Reviewed by Brian Rill
Gabrielle Louise should be a movie star. Shrouded in stage lights, her enrapturing silhouette inspires lucid dreams. All that is divine moves on light feet and Gabrielle slowly drips her words onto the ear drum, barely striking it. A pseudo-drawl crawls over enticing acoustic guitar chords, vaguely jazz-laden with western flare. She wrote the first tune on a baby Martin guitar given to her at an early age and was forever inspired to become a songwriter.Fans of Gabrielle will be moved by the pristine recording quality that is expected from a musician of her caliber. The compact disk was crowd-funded through 140 donations from loyalists eager to support their favorite performer’s decades-long career. After sharing a stage with the likes of Guy Clark and Richie Havens, the young troubadour has come a long way, while striking the Colorado music scene with quite a strong forefinger print.
On track number four, “Love On The Rocks,” appears a guest singer who has also made a big name in the Denver music arena, songsmith Megan Burtt. Megan’s backup vocals appear even more ghostly and translucent than the low rising whispers of the lead singer. The namesake of this brand new CD, If The Static Clears, confronts the issue of mental illness drawing away a loved one. A catchy riff and folksy hook form the main idea of the song. “He thinks he’s got it figured out, he thinks he’s got it pegged. I’m someone he can do without if there’s static in his head.”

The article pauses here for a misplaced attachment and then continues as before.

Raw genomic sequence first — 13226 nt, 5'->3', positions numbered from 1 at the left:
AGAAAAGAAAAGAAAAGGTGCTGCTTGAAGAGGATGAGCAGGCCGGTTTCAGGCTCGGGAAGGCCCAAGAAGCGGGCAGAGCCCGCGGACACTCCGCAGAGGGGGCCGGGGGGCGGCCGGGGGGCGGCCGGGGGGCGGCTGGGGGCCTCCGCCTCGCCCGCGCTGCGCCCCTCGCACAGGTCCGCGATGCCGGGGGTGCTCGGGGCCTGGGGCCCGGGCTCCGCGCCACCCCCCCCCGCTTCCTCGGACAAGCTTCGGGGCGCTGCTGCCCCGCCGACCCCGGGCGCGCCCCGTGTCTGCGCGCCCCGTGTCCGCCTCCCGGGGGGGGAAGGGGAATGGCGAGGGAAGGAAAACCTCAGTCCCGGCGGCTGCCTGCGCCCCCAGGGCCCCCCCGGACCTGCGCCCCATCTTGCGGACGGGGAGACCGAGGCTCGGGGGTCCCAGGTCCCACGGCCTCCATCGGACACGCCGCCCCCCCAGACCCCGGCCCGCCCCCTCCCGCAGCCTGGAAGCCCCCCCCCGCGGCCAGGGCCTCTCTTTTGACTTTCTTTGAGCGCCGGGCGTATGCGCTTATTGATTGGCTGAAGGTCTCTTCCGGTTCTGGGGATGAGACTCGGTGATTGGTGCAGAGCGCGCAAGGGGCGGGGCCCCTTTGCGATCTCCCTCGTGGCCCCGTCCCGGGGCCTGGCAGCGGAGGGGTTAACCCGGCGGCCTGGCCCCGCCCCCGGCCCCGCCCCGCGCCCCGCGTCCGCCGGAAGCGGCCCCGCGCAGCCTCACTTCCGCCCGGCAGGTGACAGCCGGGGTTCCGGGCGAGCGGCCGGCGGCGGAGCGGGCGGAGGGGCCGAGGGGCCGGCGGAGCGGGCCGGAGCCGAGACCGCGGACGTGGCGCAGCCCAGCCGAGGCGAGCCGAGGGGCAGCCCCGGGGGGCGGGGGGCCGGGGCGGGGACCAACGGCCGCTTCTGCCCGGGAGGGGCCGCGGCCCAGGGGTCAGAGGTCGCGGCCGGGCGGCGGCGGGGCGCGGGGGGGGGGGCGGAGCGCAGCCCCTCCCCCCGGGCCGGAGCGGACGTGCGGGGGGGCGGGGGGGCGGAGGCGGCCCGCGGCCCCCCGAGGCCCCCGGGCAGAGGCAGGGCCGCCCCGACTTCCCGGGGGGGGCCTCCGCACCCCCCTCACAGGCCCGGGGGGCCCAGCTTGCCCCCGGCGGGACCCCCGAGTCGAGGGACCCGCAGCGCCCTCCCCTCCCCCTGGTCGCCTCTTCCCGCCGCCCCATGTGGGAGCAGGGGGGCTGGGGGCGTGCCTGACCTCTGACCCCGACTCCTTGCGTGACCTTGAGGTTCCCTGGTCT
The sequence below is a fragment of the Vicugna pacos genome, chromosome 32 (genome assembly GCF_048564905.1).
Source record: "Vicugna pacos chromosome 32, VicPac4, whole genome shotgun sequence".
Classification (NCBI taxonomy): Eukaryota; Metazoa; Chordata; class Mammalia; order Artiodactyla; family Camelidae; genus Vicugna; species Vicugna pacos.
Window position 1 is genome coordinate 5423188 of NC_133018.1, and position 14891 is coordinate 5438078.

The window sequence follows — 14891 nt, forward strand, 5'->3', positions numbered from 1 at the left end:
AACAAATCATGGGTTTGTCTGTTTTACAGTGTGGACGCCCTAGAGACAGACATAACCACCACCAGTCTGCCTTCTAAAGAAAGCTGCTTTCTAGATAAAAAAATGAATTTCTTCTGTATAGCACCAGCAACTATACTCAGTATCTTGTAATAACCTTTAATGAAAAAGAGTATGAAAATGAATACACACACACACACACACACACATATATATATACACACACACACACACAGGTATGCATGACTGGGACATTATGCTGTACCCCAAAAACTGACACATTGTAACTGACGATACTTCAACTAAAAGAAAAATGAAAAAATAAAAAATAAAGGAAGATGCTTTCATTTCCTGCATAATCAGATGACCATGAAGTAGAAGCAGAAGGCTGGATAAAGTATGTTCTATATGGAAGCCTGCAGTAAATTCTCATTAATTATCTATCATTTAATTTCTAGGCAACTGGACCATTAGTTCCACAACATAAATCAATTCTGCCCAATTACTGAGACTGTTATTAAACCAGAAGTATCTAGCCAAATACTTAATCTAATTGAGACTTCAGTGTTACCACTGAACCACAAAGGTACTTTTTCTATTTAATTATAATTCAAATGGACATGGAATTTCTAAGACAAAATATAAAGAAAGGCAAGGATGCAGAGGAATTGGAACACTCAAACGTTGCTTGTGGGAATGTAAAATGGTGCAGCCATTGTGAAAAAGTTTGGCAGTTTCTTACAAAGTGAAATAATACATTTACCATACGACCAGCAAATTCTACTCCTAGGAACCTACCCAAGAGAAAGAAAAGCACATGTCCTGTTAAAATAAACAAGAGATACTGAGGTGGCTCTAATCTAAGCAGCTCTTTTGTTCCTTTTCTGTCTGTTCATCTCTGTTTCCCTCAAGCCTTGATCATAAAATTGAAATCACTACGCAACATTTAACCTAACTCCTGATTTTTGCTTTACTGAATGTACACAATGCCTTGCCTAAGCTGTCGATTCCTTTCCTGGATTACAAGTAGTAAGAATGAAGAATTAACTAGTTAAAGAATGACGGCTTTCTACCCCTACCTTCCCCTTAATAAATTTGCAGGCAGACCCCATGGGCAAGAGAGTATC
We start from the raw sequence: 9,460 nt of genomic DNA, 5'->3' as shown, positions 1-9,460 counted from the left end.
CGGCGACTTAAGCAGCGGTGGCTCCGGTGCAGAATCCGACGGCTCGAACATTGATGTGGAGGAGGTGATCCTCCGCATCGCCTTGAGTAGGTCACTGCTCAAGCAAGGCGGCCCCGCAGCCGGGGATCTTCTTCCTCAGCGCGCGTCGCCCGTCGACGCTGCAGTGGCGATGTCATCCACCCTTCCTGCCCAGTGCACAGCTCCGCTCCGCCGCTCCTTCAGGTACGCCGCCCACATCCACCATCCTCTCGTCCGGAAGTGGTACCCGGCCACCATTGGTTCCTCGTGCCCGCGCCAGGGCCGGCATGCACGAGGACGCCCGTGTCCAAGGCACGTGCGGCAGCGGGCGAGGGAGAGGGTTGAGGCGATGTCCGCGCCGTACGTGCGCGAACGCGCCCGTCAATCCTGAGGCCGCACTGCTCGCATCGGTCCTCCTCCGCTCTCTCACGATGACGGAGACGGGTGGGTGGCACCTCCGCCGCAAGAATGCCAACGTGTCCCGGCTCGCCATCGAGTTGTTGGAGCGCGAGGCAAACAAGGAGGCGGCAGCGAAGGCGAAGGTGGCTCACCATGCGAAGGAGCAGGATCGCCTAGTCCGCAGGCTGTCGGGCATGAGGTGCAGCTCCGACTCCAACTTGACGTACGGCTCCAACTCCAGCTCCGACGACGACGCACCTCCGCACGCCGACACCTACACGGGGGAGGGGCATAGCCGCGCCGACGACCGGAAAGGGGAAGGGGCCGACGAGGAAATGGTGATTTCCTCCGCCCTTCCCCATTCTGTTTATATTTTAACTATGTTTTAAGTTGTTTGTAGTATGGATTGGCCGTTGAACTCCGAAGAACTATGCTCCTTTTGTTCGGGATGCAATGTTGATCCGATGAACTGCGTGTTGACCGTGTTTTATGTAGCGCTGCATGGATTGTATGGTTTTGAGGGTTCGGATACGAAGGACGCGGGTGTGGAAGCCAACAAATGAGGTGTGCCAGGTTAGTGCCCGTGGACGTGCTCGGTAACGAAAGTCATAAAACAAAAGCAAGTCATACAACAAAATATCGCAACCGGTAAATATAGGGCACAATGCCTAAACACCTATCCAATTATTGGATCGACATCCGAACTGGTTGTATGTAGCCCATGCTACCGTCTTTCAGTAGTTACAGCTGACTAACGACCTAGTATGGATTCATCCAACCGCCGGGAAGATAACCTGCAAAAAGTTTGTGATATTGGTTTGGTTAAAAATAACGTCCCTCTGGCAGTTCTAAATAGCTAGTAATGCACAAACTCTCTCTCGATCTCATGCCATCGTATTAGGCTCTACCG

Appearing on public radio’s Art Of The Song allowed Gabrielle to expound on her grand creative theory extrapolated in her TEDx talk, The Breath Of Experience. Passion for environmental issues are at the heart of her life. Citizens for a Healthy Community, a non-profit that supports activists against hydraulic fracturing in Colorado’s North Fork Valley, is among many organizations that she helps. She wrote the campaign song for “Save the Arkansas River” and has toured using 100 percent biodiesel.
Gabrielle Louise likes to make friends with strangers and always lends musical advice. A poignant personality hides in her offbeat demeanor and there is something likeable within all aspects of her charm. A slow chanteuse- costumed character masked in lights sings at the driest desert nightclub. Will you stop by, drag yourself in and see a vision of beauty tread the boards? Or maybe just drive by with Ms. Louise playing on the car stereo, because after all, in the words of the late, inimitable H.S. Thompson, “this is bat country!”
Brian Rill is a teacher, performer and activist poet. Voted Salida’s best musician 2009 and award winning Latin songwriter.